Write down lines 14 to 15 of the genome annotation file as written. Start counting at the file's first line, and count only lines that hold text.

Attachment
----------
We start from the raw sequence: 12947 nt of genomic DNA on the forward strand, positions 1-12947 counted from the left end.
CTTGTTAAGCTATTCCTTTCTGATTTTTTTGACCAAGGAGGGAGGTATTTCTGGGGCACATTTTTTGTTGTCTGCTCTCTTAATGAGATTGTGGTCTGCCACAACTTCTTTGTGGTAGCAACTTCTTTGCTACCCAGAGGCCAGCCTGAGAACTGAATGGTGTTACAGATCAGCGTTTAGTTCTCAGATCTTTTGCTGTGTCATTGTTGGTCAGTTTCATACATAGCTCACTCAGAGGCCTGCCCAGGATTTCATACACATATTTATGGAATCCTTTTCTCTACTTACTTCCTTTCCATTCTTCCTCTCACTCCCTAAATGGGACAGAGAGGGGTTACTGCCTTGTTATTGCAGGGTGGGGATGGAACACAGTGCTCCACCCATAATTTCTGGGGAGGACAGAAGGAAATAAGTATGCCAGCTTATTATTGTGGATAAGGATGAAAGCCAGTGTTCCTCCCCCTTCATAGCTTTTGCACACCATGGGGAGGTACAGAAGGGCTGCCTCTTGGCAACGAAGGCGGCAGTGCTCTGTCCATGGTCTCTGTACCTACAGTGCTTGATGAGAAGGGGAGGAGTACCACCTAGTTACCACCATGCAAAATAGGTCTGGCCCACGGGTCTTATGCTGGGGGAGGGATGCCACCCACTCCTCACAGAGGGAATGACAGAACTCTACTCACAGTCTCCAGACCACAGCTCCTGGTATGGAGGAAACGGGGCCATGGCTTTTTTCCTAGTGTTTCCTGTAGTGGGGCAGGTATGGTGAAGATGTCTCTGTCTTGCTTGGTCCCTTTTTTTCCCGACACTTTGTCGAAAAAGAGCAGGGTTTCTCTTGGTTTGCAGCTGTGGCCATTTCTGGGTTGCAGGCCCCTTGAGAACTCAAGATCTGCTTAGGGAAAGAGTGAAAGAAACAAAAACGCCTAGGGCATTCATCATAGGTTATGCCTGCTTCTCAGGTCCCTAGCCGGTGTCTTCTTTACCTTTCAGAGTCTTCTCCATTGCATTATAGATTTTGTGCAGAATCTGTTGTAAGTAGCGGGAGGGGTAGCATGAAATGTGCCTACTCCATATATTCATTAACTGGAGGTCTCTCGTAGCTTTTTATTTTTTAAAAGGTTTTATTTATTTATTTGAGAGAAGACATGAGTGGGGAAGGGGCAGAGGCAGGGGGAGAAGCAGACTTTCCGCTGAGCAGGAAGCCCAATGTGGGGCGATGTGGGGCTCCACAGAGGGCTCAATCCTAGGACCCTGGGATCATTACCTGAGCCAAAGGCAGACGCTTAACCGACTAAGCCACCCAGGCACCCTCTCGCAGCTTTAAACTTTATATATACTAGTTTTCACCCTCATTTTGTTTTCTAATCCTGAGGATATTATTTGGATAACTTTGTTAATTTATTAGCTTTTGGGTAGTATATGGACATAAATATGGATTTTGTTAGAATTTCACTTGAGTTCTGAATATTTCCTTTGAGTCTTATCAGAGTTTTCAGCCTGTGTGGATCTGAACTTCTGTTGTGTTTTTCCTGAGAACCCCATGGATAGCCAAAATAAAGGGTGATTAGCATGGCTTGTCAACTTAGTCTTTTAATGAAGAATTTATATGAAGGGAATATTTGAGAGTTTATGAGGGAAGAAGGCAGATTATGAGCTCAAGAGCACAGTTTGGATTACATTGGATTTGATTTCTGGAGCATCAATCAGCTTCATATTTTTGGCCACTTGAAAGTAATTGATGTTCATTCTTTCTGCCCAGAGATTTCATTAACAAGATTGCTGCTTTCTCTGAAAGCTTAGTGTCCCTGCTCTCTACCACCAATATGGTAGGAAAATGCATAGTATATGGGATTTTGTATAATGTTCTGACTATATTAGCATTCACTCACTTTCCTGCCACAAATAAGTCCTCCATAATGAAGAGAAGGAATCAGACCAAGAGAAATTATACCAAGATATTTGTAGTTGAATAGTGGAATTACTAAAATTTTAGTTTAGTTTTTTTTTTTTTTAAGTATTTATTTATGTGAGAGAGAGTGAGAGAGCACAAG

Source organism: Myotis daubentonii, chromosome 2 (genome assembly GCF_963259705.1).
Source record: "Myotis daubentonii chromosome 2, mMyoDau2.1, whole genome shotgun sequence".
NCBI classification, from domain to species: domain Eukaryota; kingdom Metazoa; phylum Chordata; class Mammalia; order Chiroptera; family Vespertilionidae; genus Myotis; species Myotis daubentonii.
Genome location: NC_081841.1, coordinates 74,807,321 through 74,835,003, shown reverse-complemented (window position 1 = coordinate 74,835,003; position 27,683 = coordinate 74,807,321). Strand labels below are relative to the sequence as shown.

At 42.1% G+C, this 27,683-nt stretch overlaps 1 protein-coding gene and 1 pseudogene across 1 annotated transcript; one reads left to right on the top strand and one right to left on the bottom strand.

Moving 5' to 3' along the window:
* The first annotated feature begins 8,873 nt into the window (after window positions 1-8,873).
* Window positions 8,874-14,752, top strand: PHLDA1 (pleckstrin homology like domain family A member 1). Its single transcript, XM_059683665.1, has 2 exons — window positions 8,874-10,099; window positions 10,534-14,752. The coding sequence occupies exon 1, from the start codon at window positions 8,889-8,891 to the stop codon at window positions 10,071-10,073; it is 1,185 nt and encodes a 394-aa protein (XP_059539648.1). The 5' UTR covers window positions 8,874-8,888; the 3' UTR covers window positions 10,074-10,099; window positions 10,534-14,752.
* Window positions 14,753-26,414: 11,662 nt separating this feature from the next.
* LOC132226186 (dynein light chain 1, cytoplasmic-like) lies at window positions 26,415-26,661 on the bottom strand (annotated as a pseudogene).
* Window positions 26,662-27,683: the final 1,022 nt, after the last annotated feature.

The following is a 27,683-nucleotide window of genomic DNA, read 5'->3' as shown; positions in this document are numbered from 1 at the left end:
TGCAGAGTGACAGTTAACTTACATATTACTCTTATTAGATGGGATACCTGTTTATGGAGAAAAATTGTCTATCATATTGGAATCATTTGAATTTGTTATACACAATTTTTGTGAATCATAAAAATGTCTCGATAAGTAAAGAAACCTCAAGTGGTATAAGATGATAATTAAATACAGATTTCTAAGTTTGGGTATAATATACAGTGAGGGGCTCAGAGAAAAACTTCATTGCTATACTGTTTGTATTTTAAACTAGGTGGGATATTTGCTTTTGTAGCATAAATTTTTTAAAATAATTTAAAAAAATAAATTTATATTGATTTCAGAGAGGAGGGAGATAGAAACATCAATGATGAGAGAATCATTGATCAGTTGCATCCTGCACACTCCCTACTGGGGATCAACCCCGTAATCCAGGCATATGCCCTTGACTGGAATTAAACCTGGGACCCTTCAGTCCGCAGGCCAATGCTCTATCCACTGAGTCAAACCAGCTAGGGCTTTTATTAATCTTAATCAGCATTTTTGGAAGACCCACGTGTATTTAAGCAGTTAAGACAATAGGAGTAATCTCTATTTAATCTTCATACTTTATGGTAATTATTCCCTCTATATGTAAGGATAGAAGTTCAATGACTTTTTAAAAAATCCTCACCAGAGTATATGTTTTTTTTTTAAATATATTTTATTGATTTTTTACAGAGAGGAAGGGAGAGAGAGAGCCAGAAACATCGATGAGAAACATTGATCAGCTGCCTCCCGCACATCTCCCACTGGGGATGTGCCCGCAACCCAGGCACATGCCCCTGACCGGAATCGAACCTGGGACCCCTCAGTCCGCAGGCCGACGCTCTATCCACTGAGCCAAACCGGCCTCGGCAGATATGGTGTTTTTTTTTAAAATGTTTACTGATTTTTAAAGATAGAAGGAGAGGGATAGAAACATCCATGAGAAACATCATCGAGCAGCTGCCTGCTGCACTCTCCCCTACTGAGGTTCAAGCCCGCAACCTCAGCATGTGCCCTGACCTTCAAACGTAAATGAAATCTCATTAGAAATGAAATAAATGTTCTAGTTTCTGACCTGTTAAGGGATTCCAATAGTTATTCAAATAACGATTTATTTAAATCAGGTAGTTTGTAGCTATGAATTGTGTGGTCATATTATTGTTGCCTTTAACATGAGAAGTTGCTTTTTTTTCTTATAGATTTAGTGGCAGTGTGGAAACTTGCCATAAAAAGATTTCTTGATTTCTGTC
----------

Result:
The following is a 27,683-nucleotide window of genomic DNA, read 5'->3' as shown; positions in this document are numbered from 1 at the left end:
TGCAGAGTGACAGTTAACTTACATATTACTCTTATTAGATGGGATACCTGTTTATGGAGAAAAATTGTCTATCATATTGGAATCATTTGAATTTGTTATACACAATTTTTGTGAATCATAAAAATGTCTCGATAAGTAAAGAAACCTCAAGTGGTATAAGATGATAATTAAATACAGATTTCTAAGTTTGGGTATAATATACAGTGAGGGGCTCAGAGAAAAACTTCATTGCTATACTGTTTGTATTTTAAACTAGGTGGGATATTTGCTTTTGTAGCATAAATTTTTTAAAATAATTTAAAAAAATAAATTTATATTGATTTCAGAGAGGAGGGAGATAGAAACATCAATGATGAGAGAATCATTGATCAGTTGCATCCTGCACACTCCCTACTGGGGATCAACCCCGTAATCCAGGCATATGCCCTTGACTGGAATTAAACCTGGGACCCTTCAGTCCGCAGGCCAATGCTCTATCCACTGAGTCAAACCAGCTAGGGCTTTTATTAATCTTAATCAGCATTTTTGGAAGACCCACGTGTATTTAAGCAGTTAAGACAATAGGAGTAATCTCTATTTAATCTTCATACTTTATGGTAATTATTCCCTCTATATGTAAGGATAGAAGTTCAATGACTTTTTAAAAAATCCTCACCAGAGTATATGTTTTTTTTTTAAATATATTTTATTGATTTTTTACAGAGAGGAAGGGAGAGAGAGAGCCAGAAACATCGATGAGAAACATTGATCAGCTGCCTCCCGCACATCTCCCACTGGGGATGTGCCCGCAACCCAGGCACATGCCCCTGACCGGAATCGAACCTGGGACCCCTCAGTCCGCAGGCCGACGCTCTATCCACTGAGCCAAACCGGCCTCGGCAGATATGGTGTTTTTTTTTAAAATGTTTACTGATTTTTAAAGATAGAAGGAGAGGGATAGAAACATCCATGAGAAACATCATCGAGCAGCTGCCTGCTGCACTCTCCCCTACTGAGGTTCAAGCCCGCAACCTCAGCATGTGCCCTGACCTTCAAACGTAAATGAAATCTCATTAGAAATGAAATAAATGTTCTAGTTTCTGACCTGTTAAGGGATTCCAATAGTTATTCAAATAACGATTTATTTAAATCAGGTAGTTTGTAGCTATGAATTGTGTGGTCATATTATTGTTGCCTTTAACATGAGAAGTTGCTTTTTTTTCTTATAGATTTAGTGGCAGTGTGGAAACTTGCCATAAAAAGATTTCTTGATTTCTGTC